When Prisca fled Cameroon in 2003, she was unable to take her children—two sons, aged 10 and 14, and a daughter, just two years old. Prisca would not see them again for over six years. For many of those years, she did not know where her children were living.

Prisca applied for asylum in August 2004 and was placed in immigration removal proceedings in November 2004. Her case languished in the immigration courts for five long years. On at least five occasions, her case was continued—usually at the government’s request. Each time that Prisca prepared to attend a hearing, she relived the horror of being raped. And each time that her case was continued, Prisca broke down, realizing she could not yet put the nightmare behind her.

After Prisca’s brother—also tortured in the Cameroon—sought refuge in the United States, she learned that her father, mother, husband and brother had all died. Her mother died of AIDS, which she contracted while being raped in police custody. Her husband and brother died while in police custody. And her father died from lack of medical treatment.

Without any surviving family in Cameroon, Prisca’s children had no one to care for them. A missionary pastor eventually looked after the children, but they lived in a primitive one-room structure. The children did not attend school and often went without food. They begged on the streets for survival. Prisca’s eldest son contracted typhoid and survived only through the intervention of a visiting doctor. It was not until 2010, after significant lobbying efforts and media attention, that Prisca finally embraced her children again as they disembarked a plane at LAX after eight years of painful separation.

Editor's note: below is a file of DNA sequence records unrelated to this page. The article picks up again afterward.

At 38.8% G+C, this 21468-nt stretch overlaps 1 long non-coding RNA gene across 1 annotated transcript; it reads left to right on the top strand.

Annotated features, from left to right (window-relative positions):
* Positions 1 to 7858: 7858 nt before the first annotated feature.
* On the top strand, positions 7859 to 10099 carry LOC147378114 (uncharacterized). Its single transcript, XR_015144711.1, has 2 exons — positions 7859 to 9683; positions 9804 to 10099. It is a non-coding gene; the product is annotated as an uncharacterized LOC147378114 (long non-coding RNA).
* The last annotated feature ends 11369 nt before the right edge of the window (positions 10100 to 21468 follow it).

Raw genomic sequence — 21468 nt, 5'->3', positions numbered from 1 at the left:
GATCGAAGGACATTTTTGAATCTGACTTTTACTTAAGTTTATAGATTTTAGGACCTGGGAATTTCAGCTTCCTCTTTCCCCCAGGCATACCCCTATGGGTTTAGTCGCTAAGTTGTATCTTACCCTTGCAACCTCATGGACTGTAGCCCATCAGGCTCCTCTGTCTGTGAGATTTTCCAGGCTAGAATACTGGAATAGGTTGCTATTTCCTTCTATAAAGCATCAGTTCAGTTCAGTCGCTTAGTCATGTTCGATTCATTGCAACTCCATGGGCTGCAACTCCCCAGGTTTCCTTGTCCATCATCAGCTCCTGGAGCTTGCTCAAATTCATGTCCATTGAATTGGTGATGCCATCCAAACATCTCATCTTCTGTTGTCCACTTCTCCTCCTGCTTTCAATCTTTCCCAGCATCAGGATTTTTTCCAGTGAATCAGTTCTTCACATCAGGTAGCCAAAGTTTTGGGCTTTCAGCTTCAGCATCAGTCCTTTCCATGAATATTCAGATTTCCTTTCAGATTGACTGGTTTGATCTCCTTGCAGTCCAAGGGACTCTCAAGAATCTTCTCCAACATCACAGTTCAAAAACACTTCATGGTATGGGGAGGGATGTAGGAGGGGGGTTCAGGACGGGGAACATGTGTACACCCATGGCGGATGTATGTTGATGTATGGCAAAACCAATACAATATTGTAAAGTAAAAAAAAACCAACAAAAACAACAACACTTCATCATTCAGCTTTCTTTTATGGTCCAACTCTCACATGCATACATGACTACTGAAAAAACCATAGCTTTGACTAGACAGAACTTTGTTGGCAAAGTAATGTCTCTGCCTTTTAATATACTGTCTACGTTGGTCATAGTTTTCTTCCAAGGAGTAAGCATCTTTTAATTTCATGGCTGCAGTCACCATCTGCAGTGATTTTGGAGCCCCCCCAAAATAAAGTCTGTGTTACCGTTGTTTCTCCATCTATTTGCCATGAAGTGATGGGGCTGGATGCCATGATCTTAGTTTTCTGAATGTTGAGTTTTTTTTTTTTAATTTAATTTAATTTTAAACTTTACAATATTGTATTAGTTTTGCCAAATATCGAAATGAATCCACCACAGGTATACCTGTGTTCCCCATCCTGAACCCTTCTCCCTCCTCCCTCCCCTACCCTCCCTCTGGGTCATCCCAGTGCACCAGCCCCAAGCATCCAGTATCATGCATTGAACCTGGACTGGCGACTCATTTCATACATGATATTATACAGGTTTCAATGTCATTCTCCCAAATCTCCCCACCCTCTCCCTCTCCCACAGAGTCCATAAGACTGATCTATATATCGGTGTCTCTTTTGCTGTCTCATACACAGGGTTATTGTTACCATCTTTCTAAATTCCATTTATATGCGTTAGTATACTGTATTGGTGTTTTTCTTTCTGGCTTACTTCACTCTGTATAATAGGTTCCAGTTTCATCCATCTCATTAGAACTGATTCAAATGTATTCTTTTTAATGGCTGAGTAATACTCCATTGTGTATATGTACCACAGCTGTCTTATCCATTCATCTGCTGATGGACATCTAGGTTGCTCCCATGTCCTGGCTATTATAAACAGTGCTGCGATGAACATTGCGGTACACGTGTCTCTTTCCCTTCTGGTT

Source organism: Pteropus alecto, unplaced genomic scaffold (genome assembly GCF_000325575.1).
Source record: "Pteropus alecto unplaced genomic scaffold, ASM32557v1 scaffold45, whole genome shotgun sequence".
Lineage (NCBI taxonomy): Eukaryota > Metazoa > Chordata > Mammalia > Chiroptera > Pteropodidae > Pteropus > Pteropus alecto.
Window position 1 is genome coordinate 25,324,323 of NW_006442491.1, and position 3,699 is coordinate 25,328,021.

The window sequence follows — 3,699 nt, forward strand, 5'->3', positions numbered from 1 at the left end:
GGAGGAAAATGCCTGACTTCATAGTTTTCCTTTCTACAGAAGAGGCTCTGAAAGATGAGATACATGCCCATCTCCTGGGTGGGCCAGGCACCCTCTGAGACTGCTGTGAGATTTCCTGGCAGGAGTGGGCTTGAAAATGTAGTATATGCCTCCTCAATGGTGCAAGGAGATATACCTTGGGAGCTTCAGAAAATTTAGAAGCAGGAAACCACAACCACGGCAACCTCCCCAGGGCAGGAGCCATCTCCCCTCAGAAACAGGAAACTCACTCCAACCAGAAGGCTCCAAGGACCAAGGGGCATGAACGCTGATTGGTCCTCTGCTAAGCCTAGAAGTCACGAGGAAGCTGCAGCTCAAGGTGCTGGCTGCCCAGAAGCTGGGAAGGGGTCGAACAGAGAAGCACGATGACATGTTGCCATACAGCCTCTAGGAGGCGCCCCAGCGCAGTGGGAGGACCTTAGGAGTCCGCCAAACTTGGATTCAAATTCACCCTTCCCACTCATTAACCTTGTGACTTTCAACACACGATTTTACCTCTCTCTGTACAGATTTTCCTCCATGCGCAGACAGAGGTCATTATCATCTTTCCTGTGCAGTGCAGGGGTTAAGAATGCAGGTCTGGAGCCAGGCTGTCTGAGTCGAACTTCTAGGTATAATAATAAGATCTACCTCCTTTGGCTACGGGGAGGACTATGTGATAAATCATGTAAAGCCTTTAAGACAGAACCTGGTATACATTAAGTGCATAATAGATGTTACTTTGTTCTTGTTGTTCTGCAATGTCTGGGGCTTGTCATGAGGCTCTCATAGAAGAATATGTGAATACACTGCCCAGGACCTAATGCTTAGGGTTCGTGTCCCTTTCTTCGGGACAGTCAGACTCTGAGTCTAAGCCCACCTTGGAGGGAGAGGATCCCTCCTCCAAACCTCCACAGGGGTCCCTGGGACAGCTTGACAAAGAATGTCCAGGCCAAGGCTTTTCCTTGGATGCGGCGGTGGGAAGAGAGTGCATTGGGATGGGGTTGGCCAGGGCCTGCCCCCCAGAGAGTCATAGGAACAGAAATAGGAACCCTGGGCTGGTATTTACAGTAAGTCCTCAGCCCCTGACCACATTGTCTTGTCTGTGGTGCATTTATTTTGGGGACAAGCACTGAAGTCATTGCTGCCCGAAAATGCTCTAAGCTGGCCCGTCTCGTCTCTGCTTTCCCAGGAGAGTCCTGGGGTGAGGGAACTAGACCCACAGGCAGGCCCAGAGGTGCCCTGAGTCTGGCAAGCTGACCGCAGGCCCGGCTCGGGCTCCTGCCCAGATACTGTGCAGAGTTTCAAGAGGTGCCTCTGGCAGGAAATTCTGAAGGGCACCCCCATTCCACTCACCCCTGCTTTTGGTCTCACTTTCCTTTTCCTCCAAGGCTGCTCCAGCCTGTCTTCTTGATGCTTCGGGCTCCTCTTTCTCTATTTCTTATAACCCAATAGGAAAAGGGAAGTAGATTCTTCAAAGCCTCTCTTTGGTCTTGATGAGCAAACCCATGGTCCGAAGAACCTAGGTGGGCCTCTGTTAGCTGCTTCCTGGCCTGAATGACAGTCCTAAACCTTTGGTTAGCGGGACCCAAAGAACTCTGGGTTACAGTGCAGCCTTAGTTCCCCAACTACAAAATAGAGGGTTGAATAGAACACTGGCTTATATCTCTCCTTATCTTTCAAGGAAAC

At the time Dr. Ambua fled the Democratic Republic of Congo in 2008, his son was six and his daughter was eight. Shortly after he left, the country, police arrested his wife and raped her—twice. Recently, Dr. Ambua’s son was diagnosed with a life-threatening tumor that cannot be adequately treated in Africa.

Although the immigration judge believed Dr. Ambua and granted him asylum, the government appealed the decision, making it impossible for Dr. Ambua’s family to join him here for the next several years while his case remains on appeal. Daily, Dr. Ambua questions whether he should abandon his asylum case and return to a place where he is not safe but can care for his son.

These are not rare stories. Asylum claims often take years to resolve. In California, the average immigration case takes 674 days to complete. That figure is even higher in cases in which relief is granted. Bear in mind that, barring exceptional circumstances, the law requires the completion of asylum claims within 180 days, and that by the time an asylum case arrives in immigration court, it has already been pending for many months, if not longer.

Despite significant scrutiny from the media and U.S. circuit courts in the past few years, the situation has not improved. An October 2012 report prepared by the U.S. Department of Justice’s Office of Inspector General notes that the "overall efficiency of the [immigration] courts" did not improve between 2006 and 2010 despite an increased number of judges.